Autism campaigners call for Sia's movie 'Music' to be axed

Ben Arnold
·3-min read

Watch: Sia defends casting Maddie Ziegler as autistic teen

Australian singer Sia's directorial debut is coming under fire over its representation of autism, and for her choice to use an actress without autism in the lead role.

Music has been co-written by Sia and author Dallas Clayton and follows an ex-drug addict and dealer – played by Kate Hudson – who suddenly becomes the guardian to her non-verbal, autistic teenage half-sister, called Music.

Dancer Maddie Ziegler, who appeared in Sia's videos for the singles Chandelier and Elastic Heart, plays Music in the movie.

However, autism campaigners have now called for the film to be axed, and for Sia to cancel its release over both the decision to cast a non-autistic actor in the lead and for what they deem offensive stereotypes and thematic blunders seen in the movie's trailer.

Many have objected to the singer's use of the phrase 'special abilities' rather than 'disabilities', and also the lurid visuals in the first footage of the movie, which could likely clash with the sensory processing issues experienced by many autistic people.

A petition has now been launched online by Hannah Marshall, an autistic woman from North Carolina.

“As an autistic individual, I am asking that this film is canceled,” Marshall said.

“It is extremely offensive to myself and other autistic individuals. Sia has shown no remorse for her inaccurate and hurtful betrayal of the community. This film will not have a major impact on history. Canceling it will express that intolerance to neurodivergence is unacceptable in today’s society. Sia and her associates have additional avenues for funds; they will survive even if no money is made from this film.”

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Rumblings began after the first trailer landed on YouTube last week.

One commenter said: “I just feel like having an autistic character played by someone who isn’t autistic will never be truly and accurately represented.”

Another added: “I'm on the spectrum and words can't describe how uncomfortable I feel watching a clearly neurotypical girl trying to act as one. The way she does it reminds me of when I was young and the kids on the playground would try and imitate me and mock me. It's not her fault, it just hurts.”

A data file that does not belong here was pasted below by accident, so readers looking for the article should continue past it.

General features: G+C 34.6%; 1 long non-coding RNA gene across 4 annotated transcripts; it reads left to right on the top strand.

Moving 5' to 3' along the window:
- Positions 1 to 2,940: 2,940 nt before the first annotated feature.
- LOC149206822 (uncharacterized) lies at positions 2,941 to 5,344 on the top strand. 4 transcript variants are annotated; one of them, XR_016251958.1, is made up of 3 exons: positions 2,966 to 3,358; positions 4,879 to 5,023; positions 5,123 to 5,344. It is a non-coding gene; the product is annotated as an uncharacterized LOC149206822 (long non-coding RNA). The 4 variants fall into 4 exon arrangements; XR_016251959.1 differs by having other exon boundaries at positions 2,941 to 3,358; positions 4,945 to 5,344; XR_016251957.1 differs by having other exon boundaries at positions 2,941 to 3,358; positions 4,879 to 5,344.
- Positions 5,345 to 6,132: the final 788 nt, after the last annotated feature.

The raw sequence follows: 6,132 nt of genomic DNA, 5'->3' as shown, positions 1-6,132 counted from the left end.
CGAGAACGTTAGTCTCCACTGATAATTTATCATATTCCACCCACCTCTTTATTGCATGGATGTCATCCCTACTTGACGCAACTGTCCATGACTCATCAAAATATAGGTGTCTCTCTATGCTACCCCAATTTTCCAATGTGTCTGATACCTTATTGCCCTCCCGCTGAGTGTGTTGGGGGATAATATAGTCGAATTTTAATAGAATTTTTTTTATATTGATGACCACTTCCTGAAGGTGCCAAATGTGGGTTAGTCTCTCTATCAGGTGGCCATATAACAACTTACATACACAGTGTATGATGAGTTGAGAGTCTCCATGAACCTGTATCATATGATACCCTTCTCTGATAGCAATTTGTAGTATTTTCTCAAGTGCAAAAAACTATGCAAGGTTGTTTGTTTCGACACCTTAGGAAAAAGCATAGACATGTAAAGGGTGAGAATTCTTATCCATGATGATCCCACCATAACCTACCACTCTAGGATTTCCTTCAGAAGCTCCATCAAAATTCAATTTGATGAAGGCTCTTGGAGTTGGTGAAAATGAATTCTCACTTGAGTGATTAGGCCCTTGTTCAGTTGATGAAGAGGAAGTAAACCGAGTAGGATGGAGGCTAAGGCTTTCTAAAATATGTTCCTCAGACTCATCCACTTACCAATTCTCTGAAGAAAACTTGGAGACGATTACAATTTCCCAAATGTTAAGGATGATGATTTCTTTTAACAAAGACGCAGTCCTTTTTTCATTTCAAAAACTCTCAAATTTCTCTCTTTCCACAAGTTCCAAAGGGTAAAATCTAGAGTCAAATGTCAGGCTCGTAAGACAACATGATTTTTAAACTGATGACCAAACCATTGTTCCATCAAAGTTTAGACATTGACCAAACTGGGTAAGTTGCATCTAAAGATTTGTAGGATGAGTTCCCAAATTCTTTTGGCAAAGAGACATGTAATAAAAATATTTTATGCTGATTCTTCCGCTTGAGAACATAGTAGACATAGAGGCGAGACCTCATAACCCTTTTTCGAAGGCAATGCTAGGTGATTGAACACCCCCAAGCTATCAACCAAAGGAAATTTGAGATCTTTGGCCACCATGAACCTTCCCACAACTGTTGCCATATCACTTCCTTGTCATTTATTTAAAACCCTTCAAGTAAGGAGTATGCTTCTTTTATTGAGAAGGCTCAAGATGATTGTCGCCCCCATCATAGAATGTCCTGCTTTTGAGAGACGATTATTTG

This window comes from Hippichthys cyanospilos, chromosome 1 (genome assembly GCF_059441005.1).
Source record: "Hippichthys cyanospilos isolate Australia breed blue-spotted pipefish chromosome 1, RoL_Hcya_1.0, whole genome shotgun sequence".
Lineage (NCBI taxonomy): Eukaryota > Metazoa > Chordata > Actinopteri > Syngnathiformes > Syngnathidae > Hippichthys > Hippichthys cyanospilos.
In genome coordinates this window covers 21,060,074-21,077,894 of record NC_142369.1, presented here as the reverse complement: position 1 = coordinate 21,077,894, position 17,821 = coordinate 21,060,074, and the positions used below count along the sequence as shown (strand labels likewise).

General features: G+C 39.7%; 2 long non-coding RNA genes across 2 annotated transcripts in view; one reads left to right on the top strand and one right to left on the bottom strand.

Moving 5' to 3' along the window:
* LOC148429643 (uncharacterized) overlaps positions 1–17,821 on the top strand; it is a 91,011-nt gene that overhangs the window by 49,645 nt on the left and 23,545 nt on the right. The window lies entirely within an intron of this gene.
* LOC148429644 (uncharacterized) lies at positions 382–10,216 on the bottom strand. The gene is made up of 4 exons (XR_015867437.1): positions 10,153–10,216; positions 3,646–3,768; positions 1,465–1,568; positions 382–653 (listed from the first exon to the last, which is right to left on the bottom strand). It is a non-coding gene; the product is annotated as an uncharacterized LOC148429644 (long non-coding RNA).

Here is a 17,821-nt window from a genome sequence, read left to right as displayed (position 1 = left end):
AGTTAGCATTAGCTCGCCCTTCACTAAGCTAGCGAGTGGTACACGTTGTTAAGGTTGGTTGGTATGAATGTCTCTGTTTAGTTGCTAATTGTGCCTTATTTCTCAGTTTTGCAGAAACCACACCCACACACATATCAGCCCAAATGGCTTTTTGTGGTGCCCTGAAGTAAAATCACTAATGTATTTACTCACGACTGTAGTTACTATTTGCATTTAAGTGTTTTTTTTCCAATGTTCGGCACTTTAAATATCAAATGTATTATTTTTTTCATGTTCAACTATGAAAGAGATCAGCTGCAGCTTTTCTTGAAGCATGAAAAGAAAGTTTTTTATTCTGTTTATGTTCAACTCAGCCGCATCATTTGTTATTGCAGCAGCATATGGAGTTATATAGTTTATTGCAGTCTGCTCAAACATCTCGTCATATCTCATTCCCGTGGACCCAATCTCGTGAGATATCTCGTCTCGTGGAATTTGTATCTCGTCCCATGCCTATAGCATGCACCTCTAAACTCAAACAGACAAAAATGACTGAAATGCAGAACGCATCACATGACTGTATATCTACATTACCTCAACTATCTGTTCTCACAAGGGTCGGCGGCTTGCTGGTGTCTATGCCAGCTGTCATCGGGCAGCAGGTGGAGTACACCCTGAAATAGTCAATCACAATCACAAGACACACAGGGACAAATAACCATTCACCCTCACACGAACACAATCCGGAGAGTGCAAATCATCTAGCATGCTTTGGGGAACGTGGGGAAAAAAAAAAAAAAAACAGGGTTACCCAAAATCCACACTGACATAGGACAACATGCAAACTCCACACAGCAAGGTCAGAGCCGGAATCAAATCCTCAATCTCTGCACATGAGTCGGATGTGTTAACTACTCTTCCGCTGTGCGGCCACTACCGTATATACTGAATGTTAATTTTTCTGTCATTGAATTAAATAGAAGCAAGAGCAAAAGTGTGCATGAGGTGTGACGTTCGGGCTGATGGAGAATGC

BILLBOARD MUSIC AWARDS --  Show -- 2020 BBMA at the Dolby Theater, Los Angeles, California -- Pictured: (l-r) In this image released on October 14, Sia performs onstage for the 2020 Billboard Music Awards, broadcast on October 14, 2020 at the Dolby Theatre in Los Angeles, California. --  (Photo by: Rich Polk/NBC/NBCU Photo Bank via Getty Images)
Sia at the 2020 Billboard Music Awards (Credit: Rich Polk/NBC/NBCU Photo Bank via Getty Images)

Many also noted that the trailer feature no captions, the 'loud and overwhelming' visuals, and the trope of those with autism as being 'magical little girls'.

The singer, who has called the movie 'a love letter to caregivers', also tussled with campaigners on Twitter last week over the objections.

When criticised over casting Ziegler, she explained that she had tried to cast a 'beautiful young girl non-verbal on the spectrum' in the lead role, but she had ultimately found the process to be 'unpleasant and stressful'.

“Casting someone at (the character’s) level of functioning was cruel, not kind, so I made the executive decision that we would do our best to lovingly represent the community. … I did try. It felt more compassionate to use Maddie. That was my call,” she went on.

She also said that she had advisors who are on the autism spectrum assisting her throughout the making of the movie.

At one point, amid the criticism, she tweeted: “F**kity f**k why don’t you watch my film before you judge it? FURY.”

Speaking about the movie to Variety in October, Sia said: “The movie is both a love letter to caregivers and to the autism community. I have my own unique view of the community, and felt it is underrepresented and compelled to make it. If that makes me a s**t I’m a s**t, but my intentions are awesome.”

Watch: Music for Autism makes live music accessible for those with autism